Chapter One- Distress in Dover

It was cold out as the flustered girl hastened up the street. Her chest rose and fell heavily and her calves ached. She had to get there before it closed, and the sun had already greeted the horizon. Up ahead she could see the old building standing gloomily. She ignored the stares of prying eyes, all wondering why this young girl ran madly down the street.

Her gloved hands pounded at the heavy oak door as tears ran down her flushed cheeks. The door parted only wide enough for an old voice to yell out, "We are closed for the night and wish to drink and be merry! We have enough depression on our hands. Come back tomorrow!"

She let out a long wail as the door snapped shut. "Please sir, have pity and hear me! It 'tis an urgent matter that can not wait until the light of the morn. For the case I present you is filled with many twists and turns, and much deception, and we have but a week to prepare for the trial!" she cried out, slumping to the stone steps.

The door opened abruptly, "Kindly get to your feet miss. It's bad advertising to have the mad on our doorstep. Come in and tell me your story. You don't mind if I sip my brandy, do you?" He lifted her to her feet and led her to a couch in his office.

He was a finely aged man of fifty with black hair and silver highlights. Wrinkles defined his face in such a way that he reflected power and strictness, but at the same time, showed a kindly manner.

"My name is Christina Chauncer," said the girl in her distressed, French accent.

"And I am Henry Johnson, but I assume, my dear, you already knew that," he replied as he downed the Brandy.

"Indeed I did, sir. It is sir, correct? Oh pardon me, but I sometimes have trouble with my English and was not sure about that word. It is so much easier to call one monsieur. But babbling, aren't I. Often I do when I am nervous. Some girls faint while I talk nonsense." she was cut off by Mr. Johnson.

"Mademoiselle Chauncer, please get to the point of your coming here. My stomach is making the most terrible sounds of hunger," he said rubbing his eyes.

"Please forgive me. I have been on my own over a year now. My mother died in childbirth and my father, last year from Consumption. I have no other family, so with my rather large inheritance I moved from Paris to Dover. I received word this afternoon that a dear friend of mine and my late family is in dire need of my help. He is the Abbe de Coulmir, though no longer an Abbe for reasons I shall explain in due time. We grew up together until I was nine and he fifteen. It was then he went off to school to become a priest. He often visited my father and I until two years ago. It was right as my father came down with his illness and we had too much on our minds to think of dear Coulmir. But as my father lay on his deathbed I beckoned the Abbe, but he did not come. Stricken by grief, the Abbe was last in my thoughts and I feel very ashamed of that. It was not until today that I learned where he has been. He has been held prisoner at the asylum Charenton, the very place he devoted his life to! Now, a Doctor Royer- Collard, who imprisoned him in the first place, claims that the Abbe is not insane but a dangerous man who must be put to his death for the murder of the new Abbe," she paced the room as Mr. Johnson's eyes followed her.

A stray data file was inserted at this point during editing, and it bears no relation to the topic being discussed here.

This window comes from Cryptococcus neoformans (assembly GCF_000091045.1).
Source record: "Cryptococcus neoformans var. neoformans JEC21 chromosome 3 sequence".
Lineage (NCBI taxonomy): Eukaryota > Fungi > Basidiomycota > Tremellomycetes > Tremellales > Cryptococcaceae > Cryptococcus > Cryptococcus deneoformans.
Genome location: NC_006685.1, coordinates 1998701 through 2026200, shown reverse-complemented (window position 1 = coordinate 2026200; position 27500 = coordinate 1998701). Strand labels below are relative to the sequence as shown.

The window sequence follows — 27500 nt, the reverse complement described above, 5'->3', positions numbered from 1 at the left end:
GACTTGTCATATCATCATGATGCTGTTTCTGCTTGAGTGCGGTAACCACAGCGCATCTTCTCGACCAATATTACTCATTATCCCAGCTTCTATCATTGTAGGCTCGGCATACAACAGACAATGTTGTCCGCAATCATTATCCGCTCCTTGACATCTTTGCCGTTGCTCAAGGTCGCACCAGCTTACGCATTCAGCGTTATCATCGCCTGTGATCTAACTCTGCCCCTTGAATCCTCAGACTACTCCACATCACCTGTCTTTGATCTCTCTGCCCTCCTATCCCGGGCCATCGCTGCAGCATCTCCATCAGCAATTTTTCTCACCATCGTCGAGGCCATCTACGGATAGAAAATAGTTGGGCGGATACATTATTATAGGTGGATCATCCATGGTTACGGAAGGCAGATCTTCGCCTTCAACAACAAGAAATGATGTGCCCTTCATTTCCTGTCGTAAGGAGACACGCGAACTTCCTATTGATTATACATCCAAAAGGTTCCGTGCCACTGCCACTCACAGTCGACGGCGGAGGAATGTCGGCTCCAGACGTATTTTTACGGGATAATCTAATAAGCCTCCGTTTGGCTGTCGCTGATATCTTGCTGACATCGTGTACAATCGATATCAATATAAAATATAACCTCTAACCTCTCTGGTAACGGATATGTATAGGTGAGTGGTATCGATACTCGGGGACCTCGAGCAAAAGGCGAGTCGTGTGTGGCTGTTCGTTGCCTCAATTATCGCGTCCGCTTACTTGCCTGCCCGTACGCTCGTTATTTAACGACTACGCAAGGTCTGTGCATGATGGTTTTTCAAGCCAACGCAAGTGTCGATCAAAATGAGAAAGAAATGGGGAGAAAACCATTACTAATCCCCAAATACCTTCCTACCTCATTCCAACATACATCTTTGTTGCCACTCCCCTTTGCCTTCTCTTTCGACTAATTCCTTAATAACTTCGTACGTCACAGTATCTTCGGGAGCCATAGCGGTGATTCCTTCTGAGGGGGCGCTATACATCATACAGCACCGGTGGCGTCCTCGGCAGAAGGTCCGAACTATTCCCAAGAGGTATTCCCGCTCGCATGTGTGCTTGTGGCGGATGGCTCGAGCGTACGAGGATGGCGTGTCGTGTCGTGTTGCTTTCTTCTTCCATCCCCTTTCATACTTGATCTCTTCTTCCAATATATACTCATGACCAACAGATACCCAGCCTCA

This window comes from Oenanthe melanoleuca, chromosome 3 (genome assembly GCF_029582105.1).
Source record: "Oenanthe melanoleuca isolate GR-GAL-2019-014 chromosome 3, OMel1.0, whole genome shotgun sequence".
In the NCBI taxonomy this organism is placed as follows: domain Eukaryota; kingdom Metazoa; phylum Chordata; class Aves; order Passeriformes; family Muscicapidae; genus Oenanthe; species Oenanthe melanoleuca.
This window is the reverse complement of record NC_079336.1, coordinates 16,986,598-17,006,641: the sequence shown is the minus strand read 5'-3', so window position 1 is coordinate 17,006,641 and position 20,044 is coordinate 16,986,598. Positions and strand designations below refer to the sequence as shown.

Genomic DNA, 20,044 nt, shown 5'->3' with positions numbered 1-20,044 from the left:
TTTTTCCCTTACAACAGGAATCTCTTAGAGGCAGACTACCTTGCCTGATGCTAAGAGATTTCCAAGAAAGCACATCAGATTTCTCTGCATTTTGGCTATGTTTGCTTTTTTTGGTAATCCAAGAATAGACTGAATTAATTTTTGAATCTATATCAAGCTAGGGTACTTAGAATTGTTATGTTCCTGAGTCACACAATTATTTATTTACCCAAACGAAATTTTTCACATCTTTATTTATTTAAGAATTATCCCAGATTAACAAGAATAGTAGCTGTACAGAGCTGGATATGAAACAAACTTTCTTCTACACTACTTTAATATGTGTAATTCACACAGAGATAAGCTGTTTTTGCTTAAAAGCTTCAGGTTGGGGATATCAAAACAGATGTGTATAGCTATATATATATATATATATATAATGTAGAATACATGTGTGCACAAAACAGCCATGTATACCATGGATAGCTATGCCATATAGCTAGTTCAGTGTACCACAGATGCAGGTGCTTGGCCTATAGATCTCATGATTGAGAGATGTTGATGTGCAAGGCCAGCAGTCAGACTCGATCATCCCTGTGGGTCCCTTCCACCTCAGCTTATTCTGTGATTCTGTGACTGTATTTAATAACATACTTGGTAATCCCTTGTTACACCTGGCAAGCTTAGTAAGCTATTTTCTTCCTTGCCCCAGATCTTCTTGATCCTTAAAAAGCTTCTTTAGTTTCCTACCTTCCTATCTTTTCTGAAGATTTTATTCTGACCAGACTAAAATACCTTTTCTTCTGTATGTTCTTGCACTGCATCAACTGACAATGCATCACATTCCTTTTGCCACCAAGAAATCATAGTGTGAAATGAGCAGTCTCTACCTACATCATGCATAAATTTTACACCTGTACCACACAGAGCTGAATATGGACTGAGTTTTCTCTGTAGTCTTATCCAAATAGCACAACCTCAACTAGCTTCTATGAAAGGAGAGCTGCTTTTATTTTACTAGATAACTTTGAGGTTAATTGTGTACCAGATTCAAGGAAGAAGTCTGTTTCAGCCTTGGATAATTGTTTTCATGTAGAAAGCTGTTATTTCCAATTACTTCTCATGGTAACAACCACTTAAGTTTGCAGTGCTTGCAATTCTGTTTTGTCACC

"So your pious friend is charged with murder and now there is the nasty threat of the guillotine. Well, did he do it?" he murmured half to himself.

Christina stared madly at him, "Of course he did not do it! The Abbe Coulmir would never harm a fly. It took that much peace within himself to work lovingly with the insane day in and day out. The very Marquis de Sade was under his watch. I'll have you know that he gave poor Abbe the most hell."

"Mademoiselle Chauncer, with all due respect to your sweet opinion, people do change. Why in heavens name was he even committed in the first place?" he said mockingly.

"One thing you must understand, Mr. Johnson, is that I have very few details. Frankly I will not beat around the proverbial bush. I have the money to pay you and it is said that you are the best lawyer in Europe. When we get to France we both shall learn every juicy detail. However, we have very little time and must leave tomorrow!" she fell to the couch and began to weep.

"Dear, don't cry. I shall accept your silly, futile case. I have many other cases that my poor partner shall now be burdened with thanks to you. But I think I need a challenge. Have you tickets for a packet?" he asked getting to his feet.

"Oh yes, I am quite prepared. I was busy making all f the arrangements or I would have called on you sooner. The packet for France leaves tomorrow at noon. I trust you shall meet me at the docks," she said resolutely as she walked through the door into the frigid night.

"Do not fear young miss. I shall be there. A trip to France will do me good. England can be so over bearing at times. But have faith, dear child, for there I will be. I shall save your cherub friend to the best of my abilities. I have a strong hatred of the guillotine and to let her eat a life that I may save is to let her eat the flesh of my brother. The ex-Abbe de Coulmir shall have the best lawyer in all of Europe, no, in all of the world. Ah, but my dear, you must be tired. Speed home and get some rest before our long journey tomorrow," he kissed her hand and shut the door after her.